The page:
Everytime I read about rifle and/or scope "damages by lead sled" theory postings, I have to ask how many contributors to the thread have actually used the product according to manufacturer's directions. If you place the amount of weight listed by Caldwell (I normally place 2x25 lbs weights), the rifle isn't "locked" into the sled. The sled moves, the rifle moves after every shot. Just like your body moves back in response to a rifle recoil. If something breaks, it isn't because of the sled.

The sled's purpose isn't to "lock" tight a rifle with no movement so stop assuming this. Good that Leupold confirm this or this myth will continue to perpetuate.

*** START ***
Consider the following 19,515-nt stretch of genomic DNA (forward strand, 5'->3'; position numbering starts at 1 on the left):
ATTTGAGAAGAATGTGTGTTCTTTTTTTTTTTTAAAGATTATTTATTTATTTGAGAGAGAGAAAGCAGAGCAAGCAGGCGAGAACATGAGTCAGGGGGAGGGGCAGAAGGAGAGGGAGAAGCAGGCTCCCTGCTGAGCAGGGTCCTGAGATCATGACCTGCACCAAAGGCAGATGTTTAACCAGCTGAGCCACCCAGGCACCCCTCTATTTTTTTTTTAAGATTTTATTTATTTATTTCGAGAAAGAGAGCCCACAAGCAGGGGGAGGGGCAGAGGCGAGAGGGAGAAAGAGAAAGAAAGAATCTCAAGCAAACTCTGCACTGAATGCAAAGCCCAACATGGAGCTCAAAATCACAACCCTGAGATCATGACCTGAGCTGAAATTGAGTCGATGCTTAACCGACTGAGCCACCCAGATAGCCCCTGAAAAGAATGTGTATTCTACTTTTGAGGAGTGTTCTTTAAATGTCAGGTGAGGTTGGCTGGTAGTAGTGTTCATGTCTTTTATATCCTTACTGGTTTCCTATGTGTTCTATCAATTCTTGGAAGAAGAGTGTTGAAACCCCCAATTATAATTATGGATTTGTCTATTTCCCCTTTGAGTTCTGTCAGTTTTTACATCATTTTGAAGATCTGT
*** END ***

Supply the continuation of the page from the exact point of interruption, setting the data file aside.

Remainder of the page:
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Re: Recoil vs Scopes

Postby ENCORE50A » Wed Dec 11, 2013 8:19 pm

Run wrote:Everytime I read about rifle and/or scope "damages by lead sled" theory postings, I have to ask how many contributors to the thread have actually used the product according to manufacturer's directions. If you place the amount of weight listed by Caldwell (I normally place 2x25 lbs weights), the rifle isn't "locked" into the sled. The sled moves, the rifle moves after every shot. Just like your body moves back in response to a rifle recoil. If something breaks, it isn't because of the sled.

The sled's purpose isn't to "lock" tight a rifle with no movement so stop assuming this. Good that Leupold confirm this or this myth will continue to perpetuate.


I shoot off the FCX rest but don't use any weight with mine.